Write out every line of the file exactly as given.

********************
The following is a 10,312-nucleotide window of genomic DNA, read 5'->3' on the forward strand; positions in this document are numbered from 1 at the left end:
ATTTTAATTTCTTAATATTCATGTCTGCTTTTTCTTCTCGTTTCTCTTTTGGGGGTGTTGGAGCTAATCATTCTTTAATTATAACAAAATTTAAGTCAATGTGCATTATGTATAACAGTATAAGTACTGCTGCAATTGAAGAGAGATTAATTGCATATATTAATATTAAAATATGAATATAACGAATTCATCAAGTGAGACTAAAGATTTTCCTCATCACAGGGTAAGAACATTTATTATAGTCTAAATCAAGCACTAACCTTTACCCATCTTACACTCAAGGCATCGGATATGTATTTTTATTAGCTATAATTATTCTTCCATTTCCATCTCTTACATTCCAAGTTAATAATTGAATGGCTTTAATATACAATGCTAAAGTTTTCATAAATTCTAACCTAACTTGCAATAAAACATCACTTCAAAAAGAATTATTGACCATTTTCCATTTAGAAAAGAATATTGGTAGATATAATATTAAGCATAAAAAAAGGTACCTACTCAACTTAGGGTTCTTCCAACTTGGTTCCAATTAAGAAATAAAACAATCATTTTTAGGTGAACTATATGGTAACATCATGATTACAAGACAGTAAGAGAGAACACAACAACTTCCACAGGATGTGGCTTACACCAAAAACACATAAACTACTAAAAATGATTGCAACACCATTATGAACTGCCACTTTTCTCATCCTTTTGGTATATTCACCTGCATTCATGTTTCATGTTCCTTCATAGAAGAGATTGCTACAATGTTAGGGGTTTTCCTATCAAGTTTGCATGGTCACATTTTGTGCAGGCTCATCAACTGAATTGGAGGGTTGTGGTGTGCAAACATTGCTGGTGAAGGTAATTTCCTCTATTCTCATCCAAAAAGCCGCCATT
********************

The following is a 10,312-nucleotide window of genomic DNA, read 5'->3' on the forward strand; positions in this document are numbered from 1 at the left end:
ATTTTAATTTCTTAATATTCATGTCTGCTTTTTCTTCTCGTTTCTCTTTTGGGGGTGTTGGAGCTAATCATTCTTTAATTATAACAAAATTTAAGTCAATGTGCATTATGTATAACAGTATAAGTACTGCTGCAATTGAAGAGAGATTAATTGCATATATTAATATTAAAATATGAATATAACGAATTCATCAAGTGAGACTAAAGATTTTCCTCATCACAGGGTAAGAACATTTATTATAGTCTAAATCAAGCACTAACCTTTACCCATCTTACACTCAAGGCATCGGATATGTATTTTTATTAGCTATAATTATTCTTCCATTTCCATCTCTTACATTCCAAGTTAATAATTGAATGGCTTTAATATACAATGCTAAAGTTTTCATAAATTCTAACCTAACTTGCAATAAAACATCACTTCAAAAAGAATTATTGACCATTTTCCATTTAGAAAAGAATATTGGTAGATATAATATTAAGCATAAAAAAAGGTACCTACTCAACTTAGGGTTCTTCCAACTTGGTTCCAATTAAGAAATAAAACAATCATTTTTAGGTGAACTATATGGTAACATCATGATTACAAGACAGTAAGAGAGAACACAACAACTTCCACAGGATGTGGCTTACACCAAAAACACATAAACTACTAAAAATGATTGCAACACCATTATGAACTGCCACTTTTCTCATCCTTTTGGTATATTCACCTGCATTCATGTTTCATGTTCCTTCATAGAAGAGATTGCTACAATGTTAGGGGTTTTCCTATCAAGTTTGCATGGTCACATTTTGTGCAGGCTCATCAACTGAATTGGAGGGTTGTGGTGTGCAAACATTGCTGGTGAAGGTAATTTCCTCTATTCTCATCCAAAAAGCCGCCATT